NEW YORK (CBSNewYork) — New York City officials are crediting its “Dusk and Darkness” campaign to a decrease in traffic deaths throughout the winter months.

The “Dusk and Darkness” campaign was introduced in October 2016 as an extension of Mayor Bill de Blasio’s Vision Zero program.

Between November 2016 and February 2017, there were 66 fatalities — down 23 deaths from the 89 recorded in the year prior, WCBS 880’s Peter Haskell reported. According to the mayor’s office, there have been 33 traffic deaths in New York City this year as of March 8.

NYPD Transportation Chief Thomas Chan says there was a crackdown before and after sunset, with increased patrols between 4 p.m. and 9 p.m.

“With the “Dusk to Darkness”campaign we have created a notable impact on the safety of our city streets,” Chan said.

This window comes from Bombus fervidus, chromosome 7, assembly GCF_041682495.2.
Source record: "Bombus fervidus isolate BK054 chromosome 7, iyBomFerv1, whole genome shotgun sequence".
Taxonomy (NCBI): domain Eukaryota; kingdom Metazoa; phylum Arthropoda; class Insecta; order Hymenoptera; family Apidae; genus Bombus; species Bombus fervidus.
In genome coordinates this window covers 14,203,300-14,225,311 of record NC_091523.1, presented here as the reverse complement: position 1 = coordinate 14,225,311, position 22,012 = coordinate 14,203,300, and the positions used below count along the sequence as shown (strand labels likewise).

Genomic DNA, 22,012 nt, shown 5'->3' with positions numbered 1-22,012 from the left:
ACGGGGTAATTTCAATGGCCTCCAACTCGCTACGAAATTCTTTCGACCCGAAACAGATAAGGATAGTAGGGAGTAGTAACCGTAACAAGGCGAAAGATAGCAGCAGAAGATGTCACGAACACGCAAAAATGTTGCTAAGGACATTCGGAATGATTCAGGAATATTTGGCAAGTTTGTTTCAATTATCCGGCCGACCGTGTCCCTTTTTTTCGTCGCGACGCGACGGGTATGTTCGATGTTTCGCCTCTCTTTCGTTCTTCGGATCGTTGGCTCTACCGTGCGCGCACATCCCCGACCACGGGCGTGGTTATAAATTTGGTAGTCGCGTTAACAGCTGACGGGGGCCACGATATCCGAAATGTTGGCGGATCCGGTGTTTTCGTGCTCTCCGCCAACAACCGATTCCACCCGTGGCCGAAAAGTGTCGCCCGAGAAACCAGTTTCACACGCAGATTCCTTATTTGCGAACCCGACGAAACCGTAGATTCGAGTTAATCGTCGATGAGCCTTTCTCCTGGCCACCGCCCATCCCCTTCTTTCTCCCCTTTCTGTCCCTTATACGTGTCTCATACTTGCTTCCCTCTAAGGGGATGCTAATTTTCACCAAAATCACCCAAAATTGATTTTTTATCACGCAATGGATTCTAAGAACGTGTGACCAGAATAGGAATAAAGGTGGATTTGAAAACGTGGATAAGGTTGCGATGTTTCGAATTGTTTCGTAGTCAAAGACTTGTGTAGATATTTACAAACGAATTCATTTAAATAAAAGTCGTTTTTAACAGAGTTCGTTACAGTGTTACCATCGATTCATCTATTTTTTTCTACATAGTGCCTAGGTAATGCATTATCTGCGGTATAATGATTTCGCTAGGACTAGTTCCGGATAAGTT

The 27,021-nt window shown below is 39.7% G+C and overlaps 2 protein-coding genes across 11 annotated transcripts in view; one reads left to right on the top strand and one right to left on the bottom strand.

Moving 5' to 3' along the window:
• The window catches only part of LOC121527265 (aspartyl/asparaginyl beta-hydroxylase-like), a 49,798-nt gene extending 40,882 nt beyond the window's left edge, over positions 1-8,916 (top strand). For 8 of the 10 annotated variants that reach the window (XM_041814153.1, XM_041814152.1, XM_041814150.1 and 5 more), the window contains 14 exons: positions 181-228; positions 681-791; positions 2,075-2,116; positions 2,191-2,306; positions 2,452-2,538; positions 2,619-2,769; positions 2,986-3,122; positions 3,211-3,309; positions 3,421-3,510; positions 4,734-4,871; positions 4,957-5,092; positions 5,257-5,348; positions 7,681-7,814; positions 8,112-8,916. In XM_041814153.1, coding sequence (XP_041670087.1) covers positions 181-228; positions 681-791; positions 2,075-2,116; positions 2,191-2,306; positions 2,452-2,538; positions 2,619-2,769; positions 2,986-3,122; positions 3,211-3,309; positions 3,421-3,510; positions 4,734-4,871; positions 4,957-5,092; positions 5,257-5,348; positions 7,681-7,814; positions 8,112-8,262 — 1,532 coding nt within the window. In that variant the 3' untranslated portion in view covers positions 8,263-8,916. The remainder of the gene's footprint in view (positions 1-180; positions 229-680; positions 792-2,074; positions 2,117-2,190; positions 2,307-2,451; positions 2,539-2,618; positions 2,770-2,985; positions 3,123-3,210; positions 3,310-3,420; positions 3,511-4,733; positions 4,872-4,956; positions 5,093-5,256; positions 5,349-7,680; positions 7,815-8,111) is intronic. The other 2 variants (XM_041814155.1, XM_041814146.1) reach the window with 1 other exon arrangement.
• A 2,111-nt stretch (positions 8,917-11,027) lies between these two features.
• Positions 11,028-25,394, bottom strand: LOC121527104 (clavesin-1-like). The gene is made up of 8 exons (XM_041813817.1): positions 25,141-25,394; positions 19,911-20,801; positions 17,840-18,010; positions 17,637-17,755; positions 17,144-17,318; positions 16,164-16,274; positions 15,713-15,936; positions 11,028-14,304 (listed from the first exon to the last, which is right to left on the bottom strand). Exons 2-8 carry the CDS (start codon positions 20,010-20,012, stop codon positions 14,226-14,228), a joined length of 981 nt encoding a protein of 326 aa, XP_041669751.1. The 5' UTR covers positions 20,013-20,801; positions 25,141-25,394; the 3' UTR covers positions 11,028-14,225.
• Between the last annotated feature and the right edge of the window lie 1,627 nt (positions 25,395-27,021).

According to the Mayor’s office, the NYPD administered 243,943 Vision Zero-related traffic offenses overall, up 10 percent from Winter 2016.

Department of Transportation Commissioner Polly Trottenberg credits education and enforcement for the decline.

“We believe there is some correlation,” Trottenberg said.

Data collected between 2010 and 2014 show there’s a spike in the number of pedestrian deaths on New York City streets right after Daylight Saving Time ends. When the clocks move ahead this weekend, it will get darker earlier, so the danger will switch to the mornings.

“As clocks spring forward this weekend, New Yorkers all know that we lose a precious hour of sleep, but the dangers caused by the clock change are less well known,” de Blasio said in a statement. “What we know about the spring is that just one lost hour of sleep, combined with newly dark mornings, make for a new reality.”

Trottenberg said serious crashes increase by 10 percent following the shift in Daylight Savings Time.

“…While we welcome the spring, longer days and warmer weather, we want to alert those who drive in morning darkness next week to make smart choices behind the wheel,” Trottenberg said in a statement.

Check out the official DOT Twitter page for driving tips ahead of the Daylight Saving Time shift.


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